Blais is a 5'10", 152 lbs center on Rimouski. He was a 25th overall pick, and actually has the most experience in the QMJHL on this list. Even some of the top picks in the QMJHL only started with their teams last year, but Blais as a late 2005 birthday was drafted a year earlier and played 21 games for Rimouski that same year. He had 8 points in 21 games as a young 15 year old, then had 42 points in 64 games last year, and so far this year has 14 points (8 goals, 6 assists) in 13 games this year. Five of his points have come on the powerplay, and another one has come on short handed. He plays 1C for Rimouski and is used in all situations.
Blais is a bit undersized, but has some tools that make up for it so far in junior. He has a good motor and is an adept stick lifter and puck thief. He's a good skater, especially in terms of agility and shiftiness to keep checkers from squaring up on him. With the puck, he's a good dual-threat guy as a shooter, playmaker, and has a pair of nifty mittens. I like the bits I've seen because he seems like he can involved himself in plays even if he's not on the scoresheet, and he just makes plays happen.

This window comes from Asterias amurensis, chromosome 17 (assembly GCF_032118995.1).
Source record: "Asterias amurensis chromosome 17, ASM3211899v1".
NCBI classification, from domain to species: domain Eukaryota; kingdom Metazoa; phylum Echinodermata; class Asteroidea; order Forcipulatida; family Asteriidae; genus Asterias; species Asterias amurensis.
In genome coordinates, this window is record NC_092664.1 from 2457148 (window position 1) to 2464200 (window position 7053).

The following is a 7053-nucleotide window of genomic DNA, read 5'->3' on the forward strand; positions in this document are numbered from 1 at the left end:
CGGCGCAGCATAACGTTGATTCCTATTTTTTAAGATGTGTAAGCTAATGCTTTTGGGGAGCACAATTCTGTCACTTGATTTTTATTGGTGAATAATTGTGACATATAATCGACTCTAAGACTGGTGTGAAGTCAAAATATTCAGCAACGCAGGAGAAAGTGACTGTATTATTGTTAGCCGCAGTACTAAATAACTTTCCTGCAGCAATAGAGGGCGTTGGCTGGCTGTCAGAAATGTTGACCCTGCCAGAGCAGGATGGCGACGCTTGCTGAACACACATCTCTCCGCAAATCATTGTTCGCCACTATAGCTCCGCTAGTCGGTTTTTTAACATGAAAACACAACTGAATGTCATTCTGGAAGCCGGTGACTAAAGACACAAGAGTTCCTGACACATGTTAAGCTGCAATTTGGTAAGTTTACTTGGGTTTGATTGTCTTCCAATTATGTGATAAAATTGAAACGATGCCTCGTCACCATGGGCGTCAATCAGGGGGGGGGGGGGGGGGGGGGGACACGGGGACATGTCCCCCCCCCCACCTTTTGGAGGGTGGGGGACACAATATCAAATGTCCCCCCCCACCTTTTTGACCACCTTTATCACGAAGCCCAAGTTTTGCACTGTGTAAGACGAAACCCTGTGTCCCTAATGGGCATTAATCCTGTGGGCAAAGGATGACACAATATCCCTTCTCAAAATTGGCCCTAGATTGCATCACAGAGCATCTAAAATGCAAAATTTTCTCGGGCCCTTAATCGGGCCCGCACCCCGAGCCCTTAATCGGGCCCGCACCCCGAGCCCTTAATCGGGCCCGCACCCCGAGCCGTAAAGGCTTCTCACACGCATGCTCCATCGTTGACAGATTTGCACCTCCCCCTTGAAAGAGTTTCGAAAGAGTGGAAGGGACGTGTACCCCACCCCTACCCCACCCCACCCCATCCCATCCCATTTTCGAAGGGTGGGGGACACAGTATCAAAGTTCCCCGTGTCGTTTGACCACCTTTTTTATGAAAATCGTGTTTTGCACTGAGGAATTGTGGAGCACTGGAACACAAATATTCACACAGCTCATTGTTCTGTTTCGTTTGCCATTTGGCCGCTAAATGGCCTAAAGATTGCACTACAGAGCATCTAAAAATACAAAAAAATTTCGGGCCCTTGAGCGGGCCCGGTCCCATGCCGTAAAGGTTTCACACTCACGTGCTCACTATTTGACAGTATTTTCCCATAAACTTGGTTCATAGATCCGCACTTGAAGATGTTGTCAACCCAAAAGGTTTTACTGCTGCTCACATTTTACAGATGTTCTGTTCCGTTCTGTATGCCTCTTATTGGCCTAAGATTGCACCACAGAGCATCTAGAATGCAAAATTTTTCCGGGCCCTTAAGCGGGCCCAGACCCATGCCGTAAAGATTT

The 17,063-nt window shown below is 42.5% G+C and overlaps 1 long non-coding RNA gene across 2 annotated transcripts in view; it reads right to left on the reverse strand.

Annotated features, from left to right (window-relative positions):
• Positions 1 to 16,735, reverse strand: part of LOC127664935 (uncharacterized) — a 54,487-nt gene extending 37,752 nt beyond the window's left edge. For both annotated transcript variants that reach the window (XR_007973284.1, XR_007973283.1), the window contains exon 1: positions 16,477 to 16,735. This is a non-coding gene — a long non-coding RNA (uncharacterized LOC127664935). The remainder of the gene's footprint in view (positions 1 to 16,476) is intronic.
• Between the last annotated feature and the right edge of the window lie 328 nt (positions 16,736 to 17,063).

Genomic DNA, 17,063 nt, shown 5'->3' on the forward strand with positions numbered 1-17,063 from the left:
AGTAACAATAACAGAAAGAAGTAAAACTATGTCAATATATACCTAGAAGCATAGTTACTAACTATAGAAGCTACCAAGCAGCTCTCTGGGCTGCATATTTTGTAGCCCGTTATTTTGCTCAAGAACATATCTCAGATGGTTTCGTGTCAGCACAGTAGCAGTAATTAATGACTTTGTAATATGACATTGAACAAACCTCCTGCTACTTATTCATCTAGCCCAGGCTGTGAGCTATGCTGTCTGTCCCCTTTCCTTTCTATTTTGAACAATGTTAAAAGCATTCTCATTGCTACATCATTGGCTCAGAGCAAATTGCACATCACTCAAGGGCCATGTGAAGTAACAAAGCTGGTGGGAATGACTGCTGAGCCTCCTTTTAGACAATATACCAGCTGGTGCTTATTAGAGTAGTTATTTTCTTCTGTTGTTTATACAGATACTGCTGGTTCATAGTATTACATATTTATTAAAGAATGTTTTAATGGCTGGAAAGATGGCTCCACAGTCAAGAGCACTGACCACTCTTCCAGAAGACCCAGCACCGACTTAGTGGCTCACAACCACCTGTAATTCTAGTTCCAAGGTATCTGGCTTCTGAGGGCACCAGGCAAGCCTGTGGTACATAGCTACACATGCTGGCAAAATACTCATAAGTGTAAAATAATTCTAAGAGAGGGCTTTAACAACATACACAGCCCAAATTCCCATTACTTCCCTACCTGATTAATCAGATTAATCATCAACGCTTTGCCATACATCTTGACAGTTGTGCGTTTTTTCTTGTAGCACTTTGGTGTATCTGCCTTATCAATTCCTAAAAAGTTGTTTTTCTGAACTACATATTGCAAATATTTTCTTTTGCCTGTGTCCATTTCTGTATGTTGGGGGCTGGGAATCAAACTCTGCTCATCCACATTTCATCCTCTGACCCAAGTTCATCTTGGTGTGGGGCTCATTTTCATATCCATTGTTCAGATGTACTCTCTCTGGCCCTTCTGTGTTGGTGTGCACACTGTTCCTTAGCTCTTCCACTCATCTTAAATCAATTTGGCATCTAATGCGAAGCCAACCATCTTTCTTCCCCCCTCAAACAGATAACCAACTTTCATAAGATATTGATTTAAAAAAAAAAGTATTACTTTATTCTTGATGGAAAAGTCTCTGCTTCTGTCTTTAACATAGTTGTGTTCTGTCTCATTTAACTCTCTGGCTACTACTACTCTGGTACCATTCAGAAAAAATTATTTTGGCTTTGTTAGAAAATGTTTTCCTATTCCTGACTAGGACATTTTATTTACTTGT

Lacerte is a 5'10", 156 lb forward that has been playing as Shawinigan's top line right winger. He's a former 22nd overall pick in the QMJHL, and is coming off a 52 point season where he played in 67 games in his D-1 season. So far this season, he has 13 points (7 goals, 6 assists) in 12 games, with 46 shots. He has the second most points on his team, behind his 20-year old center.
Eye test wise, Lacerte plays like a well rounded winger. I think he is likely bigger than what he's listed as right now, and he plays a bit of a power forward style. He doesn't really throw his weight around, but he is more than willing enough to go to the dirty areas – in fact, around half his goals have come from around the net on deflections, cleaning up rebounds, etc. I don't see a high level prospect out of him, but there's enough there that interests me that I have him on my watch list for now.